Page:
It’s pretty darn tough to get a job without a resume, so it’s flippin’ vital that the thing’s looking as good as Steve Carell circa-2017.
It’s your first impression – your big opp to show a potential employer that you’ll perfectly slide into their business like a directioner into Harry Styles‘ DMs. If you screw that up, the likelihood of them giving you a second chance are slim and no one wants to pull the pin on their dream gig like that.
Too many of us think our CVS are fine and dandy, only to go on and blame the hungry competition and a tough market for not scoring employment. Keep reading to see if you’re doing everything you possibly can to wow your potential employer right through to a full-time gig. Besides, chances are you haven’t hit refresh in that thing in years, considering there’s such a massive gap in between jobs. GET EM TIGERS.
MAKE SURE YOUR EMAIL ISN’T LAUGHABLE
Ditch your unprofessional email address. No employer is going to think twice about someone who prides themselves on being a sexc_surfer_gurl, especially if they see the actual CV coming from that address. Think about it: most applications are made digitally these days and you could cook it before they even get to check out your sweet InDesign skills. Keep it to your first and last name where possible, and add numbers if you have to. Sorry but, if you’ve waited this long you deserve all the rogue numbers and underscores you’re given.
KNOW WHO YOUR AUDIENCE IS
Your resume’s tone and vocabulary should always reflect the business you’re applying for. Let’s just say that my cover letters for Best & Less (a family-focused store selling everything from nappies to granny panties) and PEDESTRIAN.TV (friendly loose-unit publication) couldn’t have been more different. The job advertisement’s tone is usually a good place to start, but still twist some of your individuality into it.
LET YOUR PERSONALITY SHINE
Despite what you may believe, people aren’t as transparent as you think they are. Whatever you say in your resume will need to be lived up to in your interview (and the job, of course, should you get that far). What I’m saying is, no malfunctioning-robot copy that reads like a overachieving Year 11 student essay. Be conversational, relatable, yourself. While it can be difficult to show personality on paper, it’s also one huge opportunity you have to do so.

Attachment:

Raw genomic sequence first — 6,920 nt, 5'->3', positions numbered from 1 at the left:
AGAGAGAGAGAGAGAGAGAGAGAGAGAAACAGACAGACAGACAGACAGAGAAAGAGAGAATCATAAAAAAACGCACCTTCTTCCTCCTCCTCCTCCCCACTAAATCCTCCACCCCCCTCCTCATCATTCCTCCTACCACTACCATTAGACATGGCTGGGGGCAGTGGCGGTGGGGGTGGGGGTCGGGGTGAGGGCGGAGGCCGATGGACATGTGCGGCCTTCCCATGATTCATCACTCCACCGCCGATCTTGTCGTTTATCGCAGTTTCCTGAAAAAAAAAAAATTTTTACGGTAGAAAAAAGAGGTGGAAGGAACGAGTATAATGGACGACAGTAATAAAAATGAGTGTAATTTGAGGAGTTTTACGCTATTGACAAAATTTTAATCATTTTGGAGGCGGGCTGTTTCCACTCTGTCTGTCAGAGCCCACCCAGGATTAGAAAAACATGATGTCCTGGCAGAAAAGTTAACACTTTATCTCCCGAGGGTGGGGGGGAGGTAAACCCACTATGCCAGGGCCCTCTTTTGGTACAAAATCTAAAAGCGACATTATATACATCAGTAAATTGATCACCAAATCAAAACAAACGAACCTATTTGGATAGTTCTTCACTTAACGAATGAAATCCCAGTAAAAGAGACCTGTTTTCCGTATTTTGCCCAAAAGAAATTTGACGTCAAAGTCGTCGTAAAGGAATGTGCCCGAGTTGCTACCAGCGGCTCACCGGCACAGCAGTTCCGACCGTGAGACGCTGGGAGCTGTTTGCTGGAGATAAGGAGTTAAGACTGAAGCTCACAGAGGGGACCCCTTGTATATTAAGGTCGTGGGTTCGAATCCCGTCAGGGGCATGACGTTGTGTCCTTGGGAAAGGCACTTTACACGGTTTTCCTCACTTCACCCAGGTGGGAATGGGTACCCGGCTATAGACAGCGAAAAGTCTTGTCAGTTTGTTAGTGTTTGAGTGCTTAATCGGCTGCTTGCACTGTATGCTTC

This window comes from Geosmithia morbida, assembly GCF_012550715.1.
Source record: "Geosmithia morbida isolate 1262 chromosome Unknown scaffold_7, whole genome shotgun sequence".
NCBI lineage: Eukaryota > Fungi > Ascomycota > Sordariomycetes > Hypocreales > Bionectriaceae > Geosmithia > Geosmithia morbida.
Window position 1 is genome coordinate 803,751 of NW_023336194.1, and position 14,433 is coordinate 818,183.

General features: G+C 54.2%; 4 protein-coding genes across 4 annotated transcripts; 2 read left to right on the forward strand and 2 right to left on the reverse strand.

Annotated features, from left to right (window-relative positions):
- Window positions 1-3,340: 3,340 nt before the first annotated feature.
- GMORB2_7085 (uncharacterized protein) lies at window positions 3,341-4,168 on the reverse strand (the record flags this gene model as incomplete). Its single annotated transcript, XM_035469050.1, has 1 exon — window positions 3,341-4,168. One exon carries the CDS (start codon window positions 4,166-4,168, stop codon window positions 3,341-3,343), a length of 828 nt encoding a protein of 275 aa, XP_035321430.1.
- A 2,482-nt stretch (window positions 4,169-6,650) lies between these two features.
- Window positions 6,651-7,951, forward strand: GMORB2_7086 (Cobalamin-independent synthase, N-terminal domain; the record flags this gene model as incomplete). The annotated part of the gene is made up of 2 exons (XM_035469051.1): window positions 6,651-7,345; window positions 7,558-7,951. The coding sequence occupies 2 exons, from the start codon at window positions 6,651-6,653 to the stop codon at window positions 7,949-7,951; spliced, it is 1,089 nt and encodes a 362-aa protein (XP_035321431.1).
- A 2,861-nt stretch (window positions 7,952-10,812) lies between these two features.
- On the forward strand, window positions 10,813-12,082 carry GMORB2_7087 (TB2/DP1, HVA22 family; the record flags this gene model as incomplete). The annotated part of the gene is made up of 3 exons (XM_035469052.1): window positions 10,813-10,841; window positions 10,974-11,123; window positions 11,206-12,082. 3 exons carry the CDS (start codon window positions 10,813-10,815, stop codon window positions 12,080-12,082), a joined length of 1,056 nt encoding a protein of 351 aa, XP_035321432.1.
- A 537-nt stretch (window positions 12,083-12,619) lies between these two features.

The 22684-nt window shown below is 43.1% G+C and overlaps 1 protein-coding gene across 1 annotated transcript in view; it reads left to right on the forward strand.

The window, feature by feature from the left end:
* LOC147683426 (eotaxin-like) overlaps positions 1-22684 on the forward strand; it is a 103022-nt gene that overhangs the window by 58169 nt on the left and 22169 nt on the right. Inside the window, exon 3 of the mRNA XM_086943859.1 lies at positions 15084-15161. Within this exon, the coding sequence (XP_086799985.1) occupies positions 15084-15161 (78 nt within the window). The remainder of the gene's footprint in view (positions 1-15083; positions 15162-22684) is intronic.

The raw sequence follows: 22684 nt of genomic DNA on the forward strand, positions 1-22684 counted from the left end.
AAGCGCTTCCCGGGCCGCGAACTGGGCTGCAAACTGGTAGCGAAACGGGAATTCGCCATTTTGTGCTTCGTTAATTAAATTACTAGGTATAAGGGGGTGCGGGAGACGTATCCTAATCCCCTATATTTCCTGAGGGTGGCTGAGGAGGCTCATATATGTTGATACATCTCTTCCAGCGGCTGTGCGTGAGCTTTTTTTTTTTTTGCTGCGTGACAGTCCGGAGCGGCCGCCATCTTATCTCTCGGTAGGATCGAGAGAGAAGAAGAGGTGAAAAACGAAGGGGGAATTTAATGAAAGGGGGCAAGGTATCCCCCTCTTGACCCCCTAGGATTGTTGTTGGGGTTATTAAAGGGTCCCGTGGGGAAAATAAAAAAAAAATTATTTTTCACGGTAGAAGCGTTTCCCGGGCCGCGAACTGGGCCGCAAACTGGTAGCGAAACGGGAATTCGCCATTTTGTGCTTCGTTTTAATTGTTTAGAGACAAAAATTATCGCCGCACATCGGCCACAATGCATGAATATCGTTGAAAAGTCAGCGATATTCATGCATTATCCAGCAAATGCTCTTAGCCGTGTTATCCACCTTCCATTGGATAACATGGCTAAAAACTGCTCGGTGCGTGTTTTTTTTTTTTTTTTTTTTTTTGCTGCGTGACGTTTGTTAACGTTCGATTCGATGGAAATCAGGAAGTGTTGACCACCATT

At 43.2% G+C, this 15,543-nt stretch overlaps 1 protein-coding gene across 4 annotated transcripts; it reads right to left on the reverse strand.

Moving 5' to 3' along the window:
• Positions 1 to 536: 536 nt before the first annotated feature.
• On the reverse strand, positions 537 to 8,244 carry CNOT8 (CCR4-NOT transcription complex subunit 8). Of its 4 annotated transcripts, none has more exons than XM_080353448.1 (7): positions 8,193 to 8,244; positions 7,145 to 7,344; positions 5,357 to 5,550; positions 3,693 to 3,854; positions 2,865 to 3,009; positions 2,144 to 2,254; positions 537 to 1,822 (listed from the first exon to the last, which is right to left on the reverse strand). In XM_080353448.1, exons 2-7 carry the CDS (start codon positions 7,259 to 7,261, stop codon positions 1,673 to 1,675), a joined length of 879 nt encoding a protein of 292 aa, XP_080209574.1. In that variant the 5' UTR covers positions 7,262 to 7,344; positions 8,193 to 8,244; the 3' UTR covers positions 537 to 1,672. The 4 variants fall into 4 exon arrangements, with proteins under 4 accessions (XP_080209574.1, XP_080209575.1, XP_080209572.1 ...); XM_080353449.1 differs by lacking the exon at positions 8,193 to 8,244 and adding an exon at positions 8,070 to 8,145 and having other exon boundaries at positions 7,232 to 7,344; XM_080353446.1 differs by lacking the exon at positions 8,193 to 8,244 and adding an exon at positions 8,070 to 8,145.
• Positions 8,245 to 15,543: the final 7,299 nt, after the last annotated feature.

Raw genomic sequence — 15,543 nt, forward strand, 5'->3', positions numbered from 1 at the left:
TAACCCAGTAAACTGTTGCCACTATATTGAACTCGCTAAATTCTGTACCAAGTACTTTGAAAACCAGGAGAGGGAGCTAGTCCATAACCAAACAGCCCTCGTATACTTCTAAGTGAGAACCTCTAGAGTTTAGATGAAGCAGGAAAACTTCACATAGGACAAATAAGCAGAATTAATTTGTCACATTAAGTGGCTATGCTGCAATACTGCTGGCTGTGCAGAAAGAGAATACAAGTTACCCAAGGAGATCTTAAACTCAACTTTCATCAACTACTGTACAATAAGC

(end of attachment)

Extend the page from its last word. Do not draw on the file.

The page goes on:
DON’T SPOIL EVERYTHING WITH THE WRONG FONT
Times New Roman = you’re lazy. Comic Sans = you never mentally logged out of MSN. Curlz MT = please go to hell where you belong. Cleaner, crisper fonts like Helvetica and Arial can make such a huge, overall difference for minimal effort. Size 10 is ideal, but we’ll allow 11. Anything over that and you’re having a laugh.
REMEMBER THAT LESS IS ALWAYS MORE
The more experience you get, the more you want to talk it up. However, you can’t overdo it on a resume. Do you think I include my six-month stint at Best & Less when I go for a job in media? Hell no. Do I include my First Aid course? Definitely. (It’s like gold on a CV.) Know what’s worthy and what’s not and try and create some good-looking white space on that paper. Not only does it look chic, but it looks like you’ve been strategic in your path to success. On the same note, don’t overdo the design element. Show off your skills, sure, but going overboard can come across like you’re overcompensating for your lack of expertise.
PRIORITISE YOUR OFFERING
Sifting through resumes can be such hell for whoever’s doing it, and applicants need to have them in their thoughts. Your resume will be in either a physical or digital pile, and the chance of the recruiter getting past page one is slim. For this reason it’s recommended that you have your cover letter and resume separate (unless the application specifies otherwise), and ensure that all your vital experience is on the first page of your resume.
STAND OUT WITH SOMETHING NOT EVERYONE HAS
There are courses that are not necessarily specific to an industry, however, always stand out on a resume – things like having an accredited First Aid qualification. Seriously, I did mine earlier this year and now management will think twice before firing me because, well, I’m valuable in a crisis. It also shows that you really care about others. Find out more about learning to save a life and boosting your resume in the process here.
Good luck, you guys. It’s an overqualified jungle out there.